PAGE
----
EghtesadOnline: Iran needs to prove to the Iraqis that it fully respects their country's political independence and to refrain from overemphasizing religious commonalities as the only decisive factor in bilateral ties, a political analyst says.
In a recent article published by the Iranian Diplomacy website, Ahmad Zeidabadi wrote that the recent objections by some Iraqis to Iran’s role in the Arab country are seemingly not "accidental" and are a "matter of concern" if seen in the context of Iran's long-term interests.
Iraq has been gripped by an unprecedented wave of deadly protests in recent weeks, with thousands of demonstrators taking to the streets, determined to upend the political order.
When protests first began, grievances centered on the lack of jobs and basic services. But demands for a better life soon evolved into calls for the government to resign as well as sporadic chants against Iran's political influence in the neighboring country, according to Financial Tribune.
Zeidabadi believes that the roots of the issue should be properly analyzed to help save bilateral ties.
"From the geopolitical point of view, it is absolutely necessary to preserve friendly relations between Iran and Iraq because it ensures peaceful coexistence between the two countries. Therefore, efforts should be made toward this end under any circumstances," he said.
"We can attribute recent demonstrations to a conspiracy by the United States, Saudi Arabia and the UAE aimed at eliminating or reducing Iran's influence in Iraq and consider the issue solved. However, it is more like avoiding the resolution of the problem instead of trying to solve it.”
Nature of Ties
The fact that Shia Iraqis are not seeing through the "hidden hands" or have allowed themselves to be swept by the unfolding scenario is rooted in how Tehran speaks about the nature of its ties with Baghdad, the article read.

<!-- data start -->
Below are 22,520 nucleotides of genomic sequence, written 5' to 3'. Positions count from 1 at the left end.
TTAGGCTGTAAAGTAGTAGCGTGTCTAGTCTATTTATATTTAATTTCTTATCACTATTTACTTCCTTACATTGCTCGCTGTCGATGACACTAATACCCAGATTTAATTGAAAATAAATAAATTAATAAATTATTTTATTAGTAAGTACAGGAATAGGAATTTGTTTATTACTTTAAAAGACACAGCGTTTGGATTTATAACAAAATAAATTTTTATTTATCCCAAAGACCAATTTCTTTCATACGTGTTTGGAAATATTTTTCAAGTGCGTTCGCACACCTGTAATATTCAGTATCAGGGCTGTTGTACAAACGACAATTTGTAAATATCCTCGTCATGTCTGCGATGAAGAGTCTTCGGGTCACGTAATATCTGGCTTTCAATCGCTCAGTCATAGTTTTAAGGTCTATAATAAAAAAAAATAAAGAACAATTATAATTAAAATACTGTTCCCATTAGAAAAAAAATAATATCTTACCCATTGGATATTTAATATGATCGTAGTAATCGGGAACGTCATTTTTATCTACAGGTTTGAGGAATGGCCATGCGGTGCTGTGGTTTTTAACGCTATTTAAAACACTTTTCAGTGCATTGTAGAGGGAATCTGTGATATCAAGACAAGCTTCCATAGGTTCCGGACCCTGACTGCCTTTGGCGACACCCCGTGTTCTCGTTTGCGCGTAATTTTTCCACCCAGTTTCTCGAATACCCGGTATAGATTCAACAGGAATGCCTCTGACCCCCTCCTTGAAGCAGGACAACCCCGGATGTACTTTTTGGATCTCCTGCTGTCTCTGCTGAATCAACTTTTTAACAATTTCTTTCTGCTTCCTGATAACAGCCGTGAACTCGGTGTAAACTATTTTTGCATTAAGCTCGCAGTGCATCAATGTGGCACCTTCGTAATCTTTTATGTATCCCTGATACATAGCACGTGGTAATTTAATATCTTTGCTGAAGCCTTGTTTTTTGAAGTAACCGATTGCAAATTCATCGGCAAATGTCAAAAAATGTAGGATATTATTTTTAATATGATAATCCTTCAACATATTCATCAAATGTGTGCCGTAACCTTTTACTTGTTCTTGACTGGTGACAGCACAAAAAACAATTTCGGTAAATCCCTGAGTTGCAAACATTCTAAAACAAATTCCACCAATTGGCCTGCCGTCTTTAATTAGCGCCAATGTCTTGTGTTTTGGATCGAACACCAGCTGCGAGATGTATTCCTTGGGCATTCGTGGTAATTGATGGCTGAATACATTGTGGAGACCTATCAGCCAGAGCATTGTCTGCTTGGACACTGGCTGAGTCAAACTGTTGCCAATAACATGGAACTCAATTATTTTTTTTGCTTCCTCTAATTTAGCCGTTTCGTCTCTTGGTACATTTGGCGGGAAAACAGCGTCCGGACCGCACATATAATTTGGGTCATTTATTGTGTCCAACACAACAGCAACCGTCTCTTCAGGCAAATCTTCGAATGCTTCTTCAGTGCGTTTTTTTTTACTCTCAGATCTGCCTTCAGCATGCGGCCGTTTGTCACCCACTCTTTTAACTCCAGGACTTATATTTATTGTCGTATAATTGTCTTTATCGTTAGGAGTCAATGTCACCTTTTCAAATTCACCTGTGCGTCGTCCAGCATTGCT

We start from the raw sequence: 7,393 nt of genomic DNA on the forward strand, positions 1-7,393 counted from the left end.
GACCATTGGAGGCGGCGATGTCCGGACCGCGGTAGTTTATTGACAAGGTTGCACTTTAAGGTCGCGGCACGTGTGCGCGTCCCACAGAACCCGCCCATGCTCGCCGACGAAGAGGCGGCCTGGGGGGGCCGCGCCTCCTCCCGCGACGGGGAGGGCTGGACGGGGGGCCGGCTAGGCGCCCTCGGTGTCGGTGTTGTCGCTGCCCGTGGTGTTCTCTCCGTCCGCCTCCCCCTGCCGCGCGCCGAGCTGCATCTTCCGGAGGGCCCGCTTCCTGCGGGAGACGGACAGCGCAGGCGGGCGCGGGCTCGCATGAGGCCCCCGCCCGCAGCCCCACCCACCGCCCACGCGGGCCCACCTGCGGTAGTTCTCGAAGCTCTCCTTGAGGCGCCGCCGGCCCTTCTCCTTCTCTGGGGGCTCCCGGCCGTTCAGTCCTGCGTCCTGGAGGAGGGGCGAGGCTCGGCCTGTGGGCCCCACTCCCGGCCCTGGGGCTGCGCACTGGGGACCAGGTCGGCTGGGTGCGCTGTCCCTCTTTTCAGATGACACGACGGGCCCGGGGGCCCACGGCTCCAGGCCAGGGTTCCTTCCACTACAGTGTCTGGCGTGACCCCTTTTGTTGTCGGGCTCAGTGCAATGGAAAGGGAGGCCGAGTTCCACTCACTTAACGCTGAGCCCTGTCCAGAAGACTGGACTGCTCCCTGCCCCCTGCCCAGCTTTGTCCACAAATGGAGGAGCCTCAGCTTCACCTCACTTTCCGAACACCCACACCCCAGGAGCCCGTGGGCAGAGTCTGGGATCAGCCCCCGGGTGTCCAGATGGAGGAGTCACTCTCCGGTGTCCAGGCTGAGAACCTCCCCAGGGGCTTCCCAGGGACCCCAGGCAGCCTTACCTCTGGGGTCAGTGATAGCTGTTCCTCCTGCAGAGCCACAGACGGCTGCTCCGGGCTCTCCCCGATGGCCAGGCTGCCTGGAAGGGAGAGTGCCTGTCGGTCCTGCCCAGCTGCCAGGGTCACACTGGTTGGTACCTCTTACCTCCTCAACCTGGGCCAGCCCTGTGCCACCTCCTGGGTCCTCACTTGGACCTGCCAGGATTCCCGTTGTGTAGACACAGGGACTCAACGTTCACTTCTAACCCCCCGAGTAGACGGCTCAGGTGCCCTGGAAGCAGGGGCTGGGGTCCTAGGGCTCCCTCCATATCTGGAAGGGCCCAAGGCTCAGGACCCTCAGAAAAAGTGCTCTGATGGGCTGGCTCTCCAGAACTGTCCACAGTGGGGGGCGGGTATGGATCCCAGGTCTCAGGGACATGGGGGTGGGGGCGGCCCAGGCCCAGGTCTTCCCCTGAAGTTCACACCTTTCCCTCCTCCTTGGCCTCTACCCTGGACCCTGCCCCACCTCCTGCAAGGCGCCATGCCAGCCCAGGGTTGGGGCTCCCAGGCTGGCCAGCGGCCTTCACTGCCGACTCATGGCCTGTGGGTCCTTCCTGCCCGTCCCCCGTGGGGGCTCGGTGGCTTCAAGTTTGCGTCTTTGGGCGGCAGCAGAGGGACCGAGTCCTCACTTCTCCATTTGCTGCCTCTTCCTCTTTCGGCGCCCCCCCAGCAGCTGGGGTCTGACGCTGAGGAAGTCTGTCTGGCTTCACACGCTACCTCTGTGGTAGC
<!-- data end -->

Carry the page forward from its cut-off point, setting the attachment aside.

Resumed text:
"In fact, Iran sees its relations with Iraq only through the religious perspective. Religious commonalities can naturally be regarded as a very important factor in ties. However, if it is exaggerated and emphasized more strongly than it should be, it can be swayed by nationalistic sentiments," he said, referring to the fact that both countries are Shia-majority.
So when Iran defines its relations with Iraq mostly based on religious commonalities, certain people would exploit the Iraqis' nationalism to pit them against Iran, the article read.
"All nations want to be known as a proud and independent nation," the political analyst said, adding that the decision by some Iranian media outlets or officials to paint Iraq as a country that is dependent on Iran definitely infuriates the Iraqis.
"Iran needs to revise some of its policies … in order to ensure a close relationship with Iraq. It should show the Iraqis that bonds between the two countries are based on common interests and full respect for Iraq's political independence," he said.
Zeidabadi noted that any delay in this regard would lead to Iran's long-term interests being negatively affected by street protests in Iraq.